Plaxo, the free contact application that automatically updates address books via e-mail, has gained notoriety since it was launched just over a year ago. Now its creators are pinning the application’s future on a paid, business-oriented version to create the company’s first significant revenue stream. However, given the privacy concerns Plaxo raises and the widely held belief that the e-mails it generates are at best annoying and at worst spam, the application might hit a wall as it tries to penetrate corporate North America.
Plaxo has garnered more than 2.5 million users who copy the address books in their Microsoft Outlook e-mail clients to the Plaxo server, which generates e-mails requesting contacts update their phone numbers or addresses, and keeps the server and local copy up to date. Plaxo doesn’t charge users for the software, instead collecting US$20 per year from customers interested in “VIP” support. The company also says there are plenty of small businesses using the tool, especially since it added group calendaring and expanded note-taking capabilities in Version 2.0 that was released in May.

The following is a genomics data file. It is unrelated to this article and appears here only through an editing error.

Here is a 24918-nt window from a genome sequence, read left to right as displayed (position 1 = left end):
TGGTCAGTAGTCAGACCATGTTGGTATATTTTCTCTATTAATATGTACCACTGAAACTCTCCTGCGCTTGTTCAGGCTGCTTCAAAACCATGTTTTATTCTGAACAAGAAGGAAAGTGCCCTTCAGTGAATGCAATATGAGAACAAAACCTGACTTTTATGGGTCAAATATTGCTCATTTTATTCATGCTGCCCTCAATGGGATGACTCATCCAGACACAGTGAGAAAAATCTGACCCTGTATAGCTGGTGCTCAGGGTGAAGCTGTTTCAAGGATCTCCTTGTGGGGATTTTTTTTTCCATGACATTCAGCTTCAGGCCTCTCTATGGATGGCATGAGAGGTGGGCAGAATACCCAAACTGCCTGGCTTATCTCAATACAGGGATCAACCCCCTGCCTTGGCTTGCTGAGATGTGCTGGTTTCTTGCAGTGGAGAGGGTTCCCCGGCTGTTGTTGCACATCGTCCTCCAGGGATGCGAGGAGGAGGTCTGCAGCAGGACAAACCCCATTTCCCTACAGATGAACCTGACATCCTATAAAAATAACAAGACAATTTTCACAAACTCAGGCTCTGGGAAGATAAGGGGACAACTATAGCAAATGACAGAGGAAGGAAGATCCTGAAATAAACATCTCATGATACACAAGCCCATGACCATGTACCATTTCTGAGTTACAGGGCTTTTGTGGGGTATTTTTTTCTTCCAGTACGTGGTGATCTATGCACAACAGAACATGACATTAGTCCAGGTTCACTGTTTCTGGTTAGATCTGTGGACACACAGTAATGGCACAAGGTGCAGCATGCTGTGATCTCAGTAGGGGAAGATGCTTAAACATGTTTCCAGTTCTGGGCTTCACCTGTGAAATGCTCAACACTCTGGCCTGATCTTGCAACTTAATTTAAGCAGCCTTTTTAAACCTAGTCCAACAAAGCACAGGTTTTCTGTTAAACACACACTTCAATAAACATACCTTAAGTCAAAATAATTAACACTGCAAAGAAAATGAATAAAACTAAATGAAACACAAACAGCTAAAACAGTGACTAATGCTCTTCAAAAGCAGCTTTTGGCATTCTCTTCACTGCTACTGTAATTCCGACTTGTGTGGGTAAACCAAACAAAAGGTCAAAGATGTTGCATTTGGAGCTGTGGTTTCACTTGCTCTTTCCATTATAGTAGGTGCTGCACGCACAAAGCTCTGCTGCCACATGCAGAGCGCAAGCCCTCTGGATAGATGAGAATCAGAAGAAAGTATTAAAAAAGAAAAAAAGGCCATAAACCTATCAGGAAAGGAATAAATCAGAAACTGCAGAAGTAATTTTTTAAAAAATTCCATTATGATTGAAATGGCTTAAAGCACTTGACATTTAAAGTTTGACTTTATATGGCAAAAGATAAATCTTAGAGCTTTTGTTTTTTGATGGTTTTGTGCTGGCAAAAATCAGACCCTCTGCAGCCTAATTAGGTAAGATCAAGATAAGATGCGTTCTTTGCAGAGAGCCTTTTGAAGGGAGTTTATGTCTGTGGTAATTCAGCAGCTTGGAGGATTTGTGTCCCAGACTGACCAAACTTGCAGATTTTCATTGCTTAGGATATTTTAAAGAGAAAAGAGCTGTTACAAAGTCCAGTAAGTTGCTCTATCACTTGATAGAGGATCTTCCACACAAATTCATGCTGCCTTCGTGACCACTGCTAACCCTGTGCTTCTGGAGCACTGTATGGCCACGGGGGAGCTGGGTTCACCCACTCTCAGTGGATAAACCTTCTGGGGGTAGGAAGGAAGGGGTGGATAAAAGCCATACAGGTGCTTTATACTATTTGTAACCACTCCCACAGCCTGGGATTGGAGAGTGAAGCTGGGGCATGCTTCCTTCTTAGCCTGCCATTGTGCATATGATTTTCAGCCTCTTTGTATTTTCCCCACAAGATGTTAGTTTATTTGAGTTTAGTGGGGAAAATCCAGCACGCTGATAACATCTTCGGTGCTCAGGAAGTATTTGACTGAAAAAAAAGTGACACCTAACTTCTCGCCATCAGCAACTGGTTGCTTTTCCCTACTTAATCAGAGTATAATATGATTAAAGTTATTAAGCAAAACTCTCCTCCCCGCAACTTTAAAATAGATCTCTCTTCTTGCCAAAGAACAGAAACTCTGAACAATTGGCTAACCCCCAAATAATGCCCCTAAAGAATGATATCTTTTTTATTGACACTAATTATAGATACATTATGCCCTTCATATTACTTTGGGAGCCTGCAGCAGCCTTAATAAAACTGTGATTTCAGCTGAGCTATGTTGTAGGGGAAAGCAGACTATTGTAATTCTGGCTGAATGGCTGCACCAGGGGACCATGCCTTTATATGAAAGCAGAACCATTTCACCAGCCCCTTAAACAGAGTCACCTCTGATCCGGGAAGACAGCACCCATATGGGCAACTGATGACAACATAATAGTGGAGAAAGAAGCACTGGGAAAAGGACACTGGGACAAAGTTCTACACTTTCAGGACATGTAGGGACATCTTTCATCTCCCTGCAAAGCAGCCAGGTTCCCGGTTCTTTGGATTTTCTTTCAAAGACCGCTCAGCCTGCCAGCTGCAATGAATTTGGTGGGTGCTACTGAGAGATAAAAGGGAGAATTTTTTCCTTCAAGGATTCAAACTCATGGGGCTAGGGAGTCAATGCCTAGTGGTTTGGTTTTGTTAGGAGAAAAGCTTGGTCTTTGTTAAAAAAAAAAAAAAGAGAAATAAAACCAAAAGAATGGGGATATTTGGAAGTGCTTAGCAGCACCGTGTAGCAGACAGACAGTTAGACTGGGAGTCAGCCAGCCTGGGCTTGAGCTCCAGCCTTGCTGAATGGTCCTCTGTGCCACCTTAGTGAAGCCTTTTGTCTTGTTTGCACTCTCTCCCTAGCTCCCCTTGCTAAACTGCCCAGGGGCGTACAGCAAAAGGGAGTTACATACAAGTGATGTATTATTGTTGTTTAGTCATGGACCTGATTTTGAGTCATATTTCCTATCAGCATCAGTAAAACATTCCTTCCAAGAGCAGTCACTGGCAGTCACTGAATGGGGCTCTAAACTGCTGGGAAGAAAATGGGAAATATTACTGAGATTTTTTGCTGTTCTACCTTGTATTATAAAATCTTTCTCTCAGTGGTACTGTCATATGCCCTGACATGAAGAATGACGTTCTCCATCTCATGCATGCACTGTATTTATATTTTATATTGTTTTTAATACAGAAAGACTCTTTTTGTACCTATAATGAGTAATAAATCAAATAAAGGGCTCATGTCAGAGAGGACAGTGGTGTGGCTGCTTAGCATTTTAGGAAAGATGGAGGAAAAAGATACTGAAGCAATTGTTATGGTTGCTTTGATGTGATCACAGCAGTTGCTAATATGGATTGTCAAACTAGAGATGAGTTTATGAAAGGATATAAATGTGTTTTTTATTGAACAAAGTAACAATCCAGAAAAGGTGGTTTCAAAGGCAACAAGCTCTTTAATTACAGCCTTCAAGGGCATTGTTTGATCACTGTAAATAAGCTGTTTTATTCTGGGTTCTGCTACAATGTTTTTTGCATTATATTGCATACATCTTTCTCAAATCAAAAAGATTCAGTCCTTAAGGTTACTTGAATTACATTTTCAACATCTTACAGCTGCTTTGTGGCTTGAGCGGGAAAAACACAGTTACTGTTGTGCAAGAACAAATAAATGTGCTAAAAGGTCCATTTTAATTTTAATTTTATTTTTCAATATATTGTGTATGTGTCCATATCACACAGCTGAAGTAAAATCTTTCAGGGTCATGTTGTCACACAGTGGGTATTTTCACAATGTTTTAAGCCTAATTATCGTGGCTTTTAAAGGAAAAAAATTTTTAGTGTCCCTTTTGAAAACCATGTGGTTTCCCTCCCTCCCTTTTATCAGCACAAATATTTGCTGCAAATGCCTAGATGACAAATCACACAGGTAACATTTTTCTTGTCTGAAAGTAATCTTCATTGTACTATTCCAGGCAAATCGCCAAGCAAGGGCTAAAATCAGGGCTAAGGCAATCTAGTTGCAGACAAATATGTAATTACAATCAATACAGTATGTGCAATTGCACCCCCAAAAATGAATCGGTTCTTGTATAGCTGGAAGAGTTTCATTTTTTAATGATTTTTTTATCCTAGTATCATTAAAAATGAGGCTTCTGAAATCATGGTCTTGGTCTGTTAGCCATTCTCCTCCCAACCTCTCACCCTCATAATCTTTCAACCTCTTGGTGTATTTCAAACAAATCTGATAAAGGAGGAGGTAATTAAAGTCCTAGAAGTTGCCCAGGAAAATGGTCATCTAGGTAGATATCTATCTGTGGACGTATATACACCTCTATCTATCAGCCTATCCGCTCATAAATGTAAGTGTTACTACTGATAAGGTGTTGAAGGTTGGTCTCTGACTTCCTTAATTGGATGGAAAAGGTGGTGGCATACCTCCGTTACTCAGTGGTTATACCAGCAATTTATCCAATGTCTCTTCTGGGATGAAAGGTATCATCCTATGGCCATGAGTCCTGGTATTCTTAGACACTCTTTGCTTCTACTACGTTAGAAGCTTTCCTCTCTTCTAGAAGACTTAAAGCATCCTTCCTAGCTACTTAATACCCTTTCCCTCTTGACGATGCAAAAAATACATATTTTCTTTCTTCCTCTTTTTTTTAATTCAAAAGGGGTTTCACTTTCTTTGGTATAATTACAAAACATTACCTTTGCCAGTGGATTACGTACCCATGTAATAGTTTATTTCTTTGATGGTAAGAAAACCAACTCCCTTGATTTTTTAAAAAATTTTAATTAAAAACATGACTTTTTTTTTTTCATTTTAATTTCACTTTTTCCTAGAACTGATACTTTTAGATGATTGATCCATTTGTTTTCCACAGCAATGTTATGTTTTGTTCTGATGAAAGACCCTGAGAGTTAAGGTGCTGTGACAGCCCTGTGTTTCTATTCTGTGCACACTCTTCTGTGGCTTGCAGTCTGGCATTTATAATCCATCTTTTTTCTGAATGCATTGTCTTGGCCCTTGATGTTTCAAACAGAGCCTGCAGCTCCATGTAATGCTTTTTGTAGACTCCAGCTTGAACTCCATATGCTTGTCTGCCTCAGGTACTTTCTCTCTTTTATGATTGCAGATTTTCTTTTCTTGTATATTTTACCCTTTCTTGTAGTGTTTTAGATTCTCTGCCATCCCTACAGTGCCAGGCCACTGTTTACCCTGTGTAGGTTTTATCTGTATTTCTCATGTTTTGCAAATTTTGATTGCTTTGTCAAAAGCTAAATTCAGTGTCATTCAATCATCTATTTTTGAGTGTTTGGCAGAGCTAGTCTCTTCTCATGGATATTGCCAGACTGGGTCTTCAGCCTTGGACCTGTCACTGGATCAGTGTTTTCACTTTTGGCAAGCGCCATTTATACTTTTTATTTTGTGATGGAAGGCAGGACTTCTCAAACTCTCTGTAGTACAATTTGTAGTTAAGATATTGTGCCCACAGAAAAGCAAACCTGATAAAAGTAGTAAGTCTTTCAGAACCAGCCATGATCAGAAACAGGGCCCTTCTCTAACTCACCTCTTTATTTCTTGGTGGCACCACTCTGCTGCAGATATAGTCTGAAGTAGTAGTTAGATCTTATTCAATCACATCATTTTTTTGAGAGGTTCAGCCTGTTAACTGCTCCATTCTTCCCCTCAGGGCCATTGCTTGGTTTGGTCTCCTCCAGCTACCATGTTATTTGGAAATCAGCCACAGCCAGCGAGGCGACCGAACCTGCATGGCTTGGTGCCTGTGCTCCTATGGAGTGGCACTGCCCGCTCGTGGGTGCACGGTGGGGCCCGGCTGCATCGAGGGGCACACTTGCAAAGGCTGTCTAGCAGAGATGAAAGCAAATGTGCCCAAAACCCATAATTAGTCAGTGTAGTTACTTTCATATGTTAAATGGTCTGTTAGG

Before year-end, the company plans to release a “premium” version — Plaxo officials won’t yet say how much it will cost. With both individual and per-seat pricing, this version is aimed at the business market and adds the ability to automatically clean up address books (deleting duplicate entries) and a back-up and recovery capability.
Although the company thinks the premium version will appeal most to small businesses, the company also is setting its sights on larger outfits. “Our approach is going to be to enter organizations from the bottom,” says Rikk Carey, Plaxo’s vice-president of engineering. “One day you may see us selling enterprise versions.”